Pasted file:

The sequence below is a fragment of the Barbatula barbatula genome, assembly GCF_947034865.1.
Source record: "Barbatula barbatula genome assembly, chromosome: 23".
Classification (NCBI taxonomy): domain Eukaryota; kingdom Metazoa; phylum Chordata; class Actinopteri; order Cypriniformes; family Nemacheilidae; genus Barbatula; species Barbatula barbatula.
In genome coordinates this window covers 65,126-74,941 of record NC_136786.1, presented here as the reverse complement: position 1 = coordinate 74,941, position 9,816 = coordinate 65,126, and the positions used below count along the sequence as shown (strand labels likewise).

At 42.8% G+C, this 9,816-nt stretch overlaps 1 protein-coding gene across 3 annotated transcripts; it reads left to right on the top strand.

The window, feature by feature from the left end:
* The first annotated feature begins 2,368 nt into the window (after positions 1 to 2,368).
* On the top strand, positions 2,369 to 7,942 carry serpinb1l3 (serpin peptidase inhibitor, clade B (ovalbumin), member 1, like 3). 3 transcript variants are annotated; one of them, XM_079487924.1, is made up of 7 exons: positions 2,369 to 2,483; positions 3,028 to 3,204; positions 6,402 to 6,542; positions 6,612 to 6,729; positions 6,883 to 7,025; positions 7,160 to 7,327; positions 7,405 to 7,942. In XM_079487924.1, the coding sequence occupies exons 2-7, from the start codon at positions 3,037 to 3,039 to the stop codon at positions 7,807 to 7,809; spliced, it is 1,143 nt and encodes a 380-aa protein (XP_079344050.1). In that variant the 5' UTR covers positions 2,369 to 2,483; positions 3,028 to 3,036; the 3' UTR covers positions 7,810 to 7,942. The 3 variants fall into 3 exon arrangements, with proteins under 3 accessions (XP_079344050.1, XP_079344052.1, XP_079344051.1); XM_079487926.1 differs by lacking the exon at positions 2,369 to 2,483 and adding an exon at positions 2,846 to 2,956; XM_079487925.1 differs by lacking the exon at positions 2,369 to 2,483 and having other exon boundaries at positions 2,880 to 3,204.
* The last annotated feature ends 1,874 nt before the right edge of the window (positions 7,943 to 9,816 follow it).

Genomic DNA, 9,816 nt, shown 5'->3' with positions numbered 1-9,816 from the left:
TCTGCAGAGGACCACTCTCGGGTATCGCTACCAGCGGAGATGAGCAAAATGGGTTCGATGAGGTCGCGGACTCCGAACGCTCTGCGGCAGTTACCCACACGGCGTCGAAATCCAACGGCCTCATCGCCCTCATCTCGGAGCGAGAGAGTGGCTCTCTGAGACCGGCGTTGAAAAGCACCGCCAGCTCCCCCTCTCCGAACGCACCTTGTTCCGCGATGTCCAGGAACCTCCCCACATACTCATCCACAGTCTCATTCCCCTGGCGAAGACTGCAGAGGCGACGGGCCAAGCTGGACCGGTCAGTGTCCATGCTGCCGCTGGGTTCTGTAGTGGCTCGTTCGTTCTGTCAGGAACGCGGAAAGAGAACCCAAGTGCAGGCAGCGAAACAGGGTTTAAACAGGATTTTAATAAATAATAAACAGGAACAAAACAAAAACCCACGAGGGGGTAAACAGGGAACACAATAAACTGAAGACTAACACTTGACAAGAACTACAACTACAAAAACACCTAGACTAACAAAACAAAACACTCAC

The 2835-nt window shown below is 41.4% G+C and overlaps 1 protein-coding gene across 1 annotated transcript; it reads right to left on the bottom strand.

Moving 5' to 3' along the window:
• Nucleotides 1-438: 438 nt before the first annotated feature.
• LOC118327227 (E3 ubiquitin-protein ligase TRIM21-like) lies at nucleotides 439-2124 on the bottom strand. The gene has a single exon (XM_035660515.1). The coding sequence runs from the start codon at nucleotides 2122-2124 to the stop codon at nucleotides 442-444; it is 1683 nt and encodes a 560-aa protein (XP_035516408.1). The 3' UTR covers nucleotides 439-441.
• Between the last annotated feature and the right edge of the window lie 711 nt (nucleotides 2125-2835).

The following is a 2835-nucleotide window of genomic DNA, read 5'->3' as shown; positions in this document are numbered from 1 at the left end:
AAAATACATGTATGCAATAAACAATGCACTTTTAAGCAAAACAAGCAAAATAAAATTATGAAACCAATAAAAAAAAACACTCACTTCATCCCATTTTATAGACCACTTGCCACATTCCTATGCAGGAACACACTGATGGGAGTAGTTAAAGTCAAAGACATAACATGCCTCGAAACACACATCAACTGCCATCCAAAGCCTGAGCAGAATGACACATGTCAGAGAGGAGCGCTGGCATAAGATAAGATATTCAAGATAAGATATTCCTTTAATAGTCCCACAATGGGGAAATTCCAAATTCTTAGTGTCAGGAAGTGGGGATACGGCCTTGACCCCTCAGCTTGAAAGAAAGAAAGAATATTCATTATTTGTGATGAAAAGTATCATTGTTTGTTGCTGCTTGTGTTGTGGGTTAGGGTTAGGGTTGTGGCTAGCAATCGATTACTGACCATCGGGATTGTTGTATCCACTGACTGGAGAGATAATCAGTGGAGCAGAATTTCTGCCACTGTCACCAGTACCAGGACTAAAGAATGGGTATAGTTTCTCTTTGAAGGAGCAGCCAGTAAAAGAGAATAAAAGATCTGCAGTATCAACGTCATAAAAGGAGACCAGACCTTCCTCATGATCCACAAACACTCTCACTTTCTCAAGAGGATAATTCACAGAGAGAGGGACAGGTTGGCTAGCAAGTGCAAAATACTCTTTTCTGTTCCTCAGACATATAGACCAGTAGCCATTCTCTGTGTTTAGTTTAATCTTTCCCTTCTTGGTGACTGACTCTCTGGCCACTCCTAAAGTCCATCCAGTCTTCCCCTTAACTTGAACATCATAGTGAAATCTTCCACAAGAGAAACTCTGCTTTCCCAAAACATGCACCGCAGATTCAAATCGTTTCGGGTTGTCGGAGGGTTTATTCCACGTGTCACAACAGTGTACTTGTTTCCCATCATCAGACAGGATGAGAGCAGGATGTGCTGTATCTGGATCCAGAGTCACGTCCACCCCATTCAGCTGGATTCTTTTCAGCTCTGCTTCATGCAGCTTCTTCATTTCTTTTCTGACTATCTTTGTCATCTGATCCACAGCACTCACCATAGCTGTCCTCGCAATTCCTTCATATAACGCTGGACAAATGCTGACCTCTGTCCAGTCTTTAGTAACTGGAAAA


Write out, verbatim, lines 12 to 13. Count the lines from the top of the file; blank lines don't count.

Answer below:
The 2835-nt window shown below is 41.4% G+C and overlaps 1 protein-coding gene across 1 annotated transcript; it reads right to left on the bottom strand.

Moving 5' to 3' along the window: